"My belief remains that political means are the best tools to attain regional security and that military force will have limited results," Mullen wrote to staff in an annual risk assessment. "However, should the president call for military options, we must have them ready."
Israel, however, has hinted at preemptive airstrikes on Iranian nuclear facilities as a last resort, and Prime Minister Benjamin Netanyahu has made the Iranian threat a priority in his talks with Washington. Vice President Joe Biden even said in a July interview on ABC's "This Week" that Israel had the right to deal with Iran as it saw fit.
"If the Netanyahu government decides to take a course of action different than the one being pursued now, that is their sovereign right to do that. That is not our choice," Biden said.
War games recently conducted at Tel Aviv University's Institute for National Security Studies, which included the participation of undisclosed Israeli government figures and with the results passed along to Netanyahu, concluded in Iran continuing to enrich uranium as Obama persisted with negotiations to Israel's disappointment.
A Rasmussen Reports survey released Wednesday found 67 percent of respondents saying that the U.N. has not been aggressive enough in response to Iran's nuclear program, with half of all those polled saying the U.S. should help Israel if it decides to attack Iran.
Officials from the P5+1 nations discussed on a conference call this week potential steps that can be taken against Iran after the beginning of the new year.
Meanwhile, the Senate is poised to move on the Comprehensive Iran Sanctions, Accountability, and Divestment Act of 2009 cosponsored by Senate Banking Committee Chairman Dodd and Ranking Member Richard Shelby (R-Ala.).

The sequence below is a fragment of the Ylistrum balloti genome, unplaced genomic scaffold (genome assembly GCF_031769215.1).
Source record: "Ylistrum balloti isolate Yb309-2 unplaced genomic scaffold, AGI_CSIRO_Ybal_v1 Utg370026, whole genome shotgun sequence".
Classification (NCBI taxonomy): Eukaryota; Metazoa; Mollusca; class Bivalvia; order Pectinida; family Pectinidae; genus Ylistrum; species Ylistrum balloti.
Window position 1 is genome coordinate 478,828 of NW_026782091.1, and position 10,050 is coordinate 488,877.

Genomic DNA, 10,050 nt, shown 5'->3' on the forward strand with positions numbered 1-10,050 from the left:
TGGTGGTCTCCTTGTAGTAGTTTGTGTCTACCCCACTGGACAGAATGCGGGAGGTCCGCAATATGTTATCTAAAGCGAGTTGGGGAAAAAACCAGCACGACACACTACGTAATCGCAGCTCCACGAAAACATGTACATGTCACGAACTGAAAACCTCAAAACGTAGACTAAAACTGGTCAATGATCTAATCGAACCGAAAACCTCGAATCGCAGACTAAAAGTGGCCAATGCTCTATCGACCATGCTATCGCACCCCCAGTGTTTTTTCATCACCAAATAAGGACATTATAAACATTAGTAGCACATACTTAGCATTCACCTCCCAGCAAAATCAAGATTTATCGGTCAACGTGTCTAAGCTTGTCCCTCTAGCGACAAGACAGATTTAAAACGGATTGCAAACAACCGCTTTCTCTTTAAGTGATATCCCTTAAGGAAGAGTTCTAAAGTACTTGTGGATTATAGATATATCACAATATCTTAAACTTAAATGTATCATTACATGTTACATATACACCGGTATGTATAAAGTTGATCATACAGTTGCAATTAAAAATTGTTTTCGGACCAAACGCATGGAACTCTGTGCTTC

"It is now clearer than ever that tougher sanctions must be a key element of our comprehensive Iran strategy going forward," Dodd said Thursday. "My primary goal with this bill is to prevent Iran from developing a nuclear weapons capability."
Dodd said he would have liked to move toward conference on the bill before the holidays. "While I would have strongly preferred that, I recognize that given the delays on healthcare reform, we will not now have time to do that," he said.
Foreign Relations Committee Chairman Kerry, who this week floated the idea of visiting Tehran, a move that would be unopposed by the White House, added that senators "share the goal of creating maximum leverage in our efforts to prevent Iran from developing a nuclear weapon."
As in the House, the Senate sanctions are likely to have heavy bipartisan support, even as Republicans have expressed frustration with what they view as too-light pressure by the administration on the Islamic Republic.
"We've wasted a year," Sen. John McCain (R-Ariz.) said Monday on ABC's "Good Morning America." "Sanctions have to be tried before we explore the last option. The worst option is a military action."